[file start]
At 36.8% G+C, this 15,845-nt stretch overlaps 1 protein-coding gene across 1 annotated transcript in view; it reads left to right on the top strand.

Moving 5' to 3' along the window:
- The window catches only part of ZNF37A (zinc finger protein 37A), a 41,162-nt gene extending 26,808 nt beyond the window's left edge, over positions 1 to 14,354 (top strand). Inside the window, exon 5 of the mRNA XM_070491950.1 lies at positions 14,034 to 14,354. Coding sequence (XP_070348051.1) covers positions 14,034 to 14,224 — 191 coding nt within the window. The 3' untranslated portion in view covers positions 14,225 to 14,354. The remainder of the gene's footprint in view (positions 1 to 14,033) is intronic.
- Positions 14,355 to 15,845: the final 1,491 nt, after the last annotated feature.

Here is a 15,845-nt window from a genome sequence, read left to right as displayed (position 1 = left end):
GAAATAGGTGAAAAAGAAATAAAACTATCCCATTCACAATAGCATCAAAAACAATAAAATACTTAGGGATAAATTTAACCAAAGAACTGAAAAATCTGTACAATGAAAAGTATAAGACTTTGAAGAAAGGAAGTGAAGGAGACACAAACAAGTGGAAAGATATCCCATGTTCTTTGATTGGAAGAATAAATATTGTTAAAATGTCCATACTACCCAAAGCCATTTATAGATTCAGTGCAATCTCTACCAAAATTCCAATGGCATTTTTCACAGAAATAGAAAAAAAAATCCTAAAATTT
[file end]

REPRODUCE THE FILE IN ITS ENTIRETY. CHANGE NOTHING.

At 36.8% G+C, this 15,845-nt stretch overlaps 1 protein-coding gene across 1 annotated transcript in view; it reads left to right on the top strand.

Moving 5' to 3' along the window:
- The window catches only part of ZNF37A (zinc finger protein 37A), a 41,162-nt gene extending 26,808 nt beyond the window's left edge, over positions 1 to 14,354 (top strand). Inside the window, exon 5 of the mRNA XM_070491950.1 lies at positions 14,034 to 14,354. Coding sequence (XP_070348051.1) covers positions 14,034 to 14,224 — 191 coding nt within the window. The 3' untranslated portion in view covers positions 14,225 to 14,354. The remainder of the gene's footprint in view (positions 1 to 14,033) is intronic.
- Positions 14,355 to 15,845: the final 1,491 nt, after the last annotated feature.

Here is a 15,845-nt window from a genome sequence, read left to right as displayed (position 1 = left end):
GAAATAGGTGAAAAAGAAATAAAACTATCCCATTCACAATAGCATCAAAAACAATAAAATACTTAGGGATAAATTTAACCAAAGAACTGAAAAATCTGTACAATGAAAAGTATAAGACTTTGAAGAAAGGAAGTGAAGGAGACACAAACAAGTGGAAAGATATCCCATGTTCTTTGATTGGAAGAATAAATATTGTTAAAATGTCCATACTACCCAAAGCCATTTATAGATTCAGTGCAATCTCTACCAAAATTCCAATGGCATTTTTCACAGAAATAGAAAAAAAAATCCTAAAATTT